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SBB - Karlstad Live CD (album) cover




Eclectic Prog

4.67 | 70 ratings

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Retired Admin
5 stars Shivers

Before I venture into the northern pastures of Scandinavia for my upcoming reviews, I'd like to make a short trip to Poland to highlight an album, I personally rank among the very best live albums ever made. I may even prefer it over King Crimson's The Great Deceiver, and part of the reason for this is the 'imminence' of this concert - the overpowering urge to play music you sense from the musicians involved.

Back when SBB started out as Czeslav Niemen's "backing band", and indeed all throughout their heyday, Poland was under a Communistic rule. Everything was under wraps and music should preferably consider itself with anything but the thriving reckless prog rock sneaking in from the decadent west. SBB, or Silesian Blues Band, were as a consequence basically outlaws during the first leg of their existence. In spite of this, they continued to play what they wanted - developing a distinct style of their own based around the close bond between the jazz and blues rock world. What came out at the other end though had both of these music styles completely bend out of shape, sounding like a fiery take on The Mahavishnu Orchestra teaming up with Gong, Secret Oyster and a couple of the more melodically inclined RPI acts of the day.

Coming from a country as iron-clouded as Poland, and then travelling across Europe to play gigs, must've felt like freedom. - I am talking about the very essence of the word here. The amount of artistic relief these guys suddenly felt is beyond immeasurable. The group said so themselves; they were overwhelmed with the freedom they experienced coming into Sweden in 1975. Anyway, you don't need to read any of this for you to understand - all you need to do is listen to this awe inspiring release.

There's an emotional power running through this recording equivalent to a couple of Hiroshima bombs - and then some! Main man Józef Skrzek actually instigates the gig by stating, in his slightly tainted English, that the show will be a special one "it will never repeat" as he so aptly puts it. Taking care of bass guitar, piano, moog, Hammond, synthesizers and vocals - he is a real poster child of music eclecticism. With only 3 band members, one could be lead into thinking that a live album like this could suffer from underdeveloped musical ideas and whatnot, but that is so far from being the case - it literally defies belief.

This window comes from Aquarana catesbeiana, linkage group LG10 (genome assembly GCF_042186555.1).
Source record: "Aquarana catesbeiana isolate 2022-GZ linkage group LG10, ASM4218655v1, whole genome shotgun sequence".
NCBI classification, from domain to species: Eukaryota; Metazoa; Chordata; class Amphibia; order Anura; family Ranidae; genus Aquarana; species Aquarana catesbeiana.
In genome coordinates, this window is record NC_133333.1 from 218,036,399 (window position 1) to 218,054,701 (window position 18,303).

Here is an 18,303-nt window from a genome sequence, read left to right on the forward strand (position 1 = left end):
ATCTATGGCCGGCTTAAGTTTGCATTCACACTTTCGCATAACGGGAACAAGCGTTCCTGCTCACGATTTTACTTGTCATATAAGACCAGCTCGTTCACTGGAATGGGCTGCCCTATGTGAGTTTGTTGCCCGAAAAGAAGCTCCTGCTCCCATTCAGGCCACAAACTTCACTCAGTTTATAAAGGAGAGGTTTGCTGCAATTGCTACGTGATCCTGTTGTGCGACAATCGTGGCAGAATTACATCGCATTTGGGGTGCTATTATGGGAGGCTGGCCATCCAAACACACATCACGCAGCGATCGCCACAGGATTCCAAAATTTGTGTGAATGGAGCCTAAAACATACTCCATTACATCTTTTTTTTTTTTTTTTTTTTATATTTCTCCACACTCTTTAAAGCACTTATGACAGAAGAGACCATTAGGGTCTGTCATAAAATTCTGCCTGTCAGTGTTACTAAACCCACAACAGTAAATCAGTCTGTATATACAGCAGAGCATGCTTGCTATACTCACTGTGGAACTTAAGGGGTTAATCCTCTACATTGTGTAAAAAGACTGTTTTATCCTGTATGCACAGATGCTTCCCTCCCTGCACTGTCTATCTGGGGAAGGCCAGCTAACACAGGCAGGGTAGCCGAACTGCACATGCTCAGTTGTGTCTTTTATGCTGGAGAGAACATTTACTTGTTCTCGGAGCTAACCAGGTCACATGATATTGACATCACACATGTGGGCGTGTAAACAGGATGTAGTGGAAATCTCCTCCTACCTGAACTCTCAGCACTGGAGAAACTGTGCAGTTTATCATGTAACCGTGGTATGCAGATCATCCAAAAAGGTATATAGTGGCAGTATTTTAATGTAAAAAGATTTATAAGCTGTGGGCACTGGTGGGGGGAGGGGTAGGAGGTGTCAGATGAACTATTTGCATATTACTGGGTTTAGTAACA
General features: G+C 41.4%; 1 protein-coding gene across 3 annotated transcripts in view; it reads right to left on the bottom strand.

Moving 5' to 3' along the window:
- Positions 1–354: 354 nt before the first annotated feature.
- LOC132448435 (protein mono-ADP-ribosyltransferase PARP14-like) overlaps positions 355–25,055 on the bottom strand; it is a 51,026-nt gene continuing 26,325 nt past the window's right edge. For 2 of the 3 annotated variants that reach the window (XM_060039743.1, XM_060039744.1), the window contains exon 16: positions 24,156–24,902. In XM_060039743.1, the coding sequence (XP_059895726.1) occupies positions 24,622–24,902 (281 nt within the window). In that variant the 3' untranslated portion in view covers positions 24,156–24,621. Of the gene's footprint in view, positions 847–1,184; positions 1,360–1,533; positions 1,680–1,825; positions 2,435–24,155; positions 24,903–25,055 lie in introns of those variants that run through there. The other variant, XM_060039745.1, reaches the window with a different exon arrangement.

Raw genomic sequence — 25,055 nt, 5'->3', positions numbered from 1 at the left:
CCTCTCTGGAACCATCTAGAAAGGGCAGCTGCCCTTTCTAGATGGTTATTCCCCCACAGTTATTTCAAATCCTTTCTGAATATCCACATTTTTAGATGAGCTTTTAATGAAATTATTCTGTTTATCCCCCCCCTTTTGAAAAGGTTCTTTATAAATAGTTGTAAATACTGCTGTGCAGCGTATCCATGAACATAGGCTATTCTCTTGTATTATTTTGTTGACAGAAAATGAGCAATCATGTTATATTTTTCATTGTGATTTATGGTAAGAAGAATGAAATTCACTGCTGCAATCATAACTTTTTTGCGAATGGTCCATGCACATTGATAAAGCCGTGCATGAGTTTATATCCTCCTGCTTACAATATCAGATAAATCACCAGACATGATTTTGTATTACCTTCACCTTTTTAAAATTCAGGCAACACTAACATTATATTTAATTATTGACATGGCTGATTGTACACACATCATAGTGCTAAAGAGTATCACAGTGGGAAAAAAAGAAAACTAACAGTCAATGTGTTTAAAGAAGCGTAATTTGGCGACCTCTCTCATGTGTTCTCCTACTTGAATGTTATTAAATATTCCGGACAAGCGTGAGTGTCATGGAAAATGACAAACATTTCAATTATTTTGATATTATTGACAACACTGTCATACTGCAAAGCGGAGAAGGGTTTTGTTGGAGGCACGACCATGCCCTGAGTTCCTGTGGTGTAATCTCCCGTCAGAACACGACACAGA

In many ways this Karlstad release features SBB in both a highly familiar dressing, and then quite the opposite. There's an exuberance here shrouding everything they do in a superman like zeitgeist. Add to that, guitarist Antymos Apostolis, who normally tends to reside in shadow, is right up front and fully in charge on this baby. It's a welcoming pleasure to hear him going all out. It really is. Whether the band is going through the more fusion based blues pieces, or they're just throwing out these incredibly fiery jams - he's always there. On SBB's studio albums you almost never get to hear that, and may I just add, what a damn shame, because this dude can cook! Boy does he ever cook on this album!

Last but not least, we find one of my drumming idols: Jerzy Piotrowski. Hell, he may just be my all- time favourite drummer. With his imaginative poly-rhythms and orgiastic tom usage, this guy is perhaps one of the rare percussionists out there who understands the subtle beauty of mixing insane complexity with improvisational power. He genuinely sounds like a mix between Billy Cobham and Area drummer extraordinaire Giulio Capiozzo - that is without ever losing his endearing melodic feel. I can listen to this man's drumming for days on end - he's got a natural understanding of the beat that you just can't learn. It feels like it emanates from the very pores of his skin. I bet his mom went to some proto-stomp classes, back when he was bobbing around inside her belly oven.

The entire Karlstad gig seems to float together as one unassuming fluid piece of music. The different tracks all weave together in a seemingly uncomplicated fashion. The opener, for instance, called Pretty Face - with all of it's speeding fusion vibes, ferocious beat and loud guitar screams, still manages to die down to a mere whisper with a soulful yearning organ, before slowly setting sails on the serene waters of Born To Die. With a frail and goosebumps inducing feel to it, the tune develops vocals - and you suddenly get to hear just how beautiful of a singer Skrzek really is. This bridging between the first two tracks makes the small hairs on the back of my neck stand on end. If I were a girl I'd probably find a comfortable place to sit down and cry happy tears for a week.

I find countless of these moments on Karlstad. Small odes to the rare glimpses in life that send shivers down your spine and makes your soul orgasm. I'd recommend this facet of sonic life to everybody with ears, yet we all seem to find these life invigorating jolts in different parts of the musical world. If you're into classic prog though, then this might just turn out to be the mistress of your life.

Guldbamsen | 5/5 |


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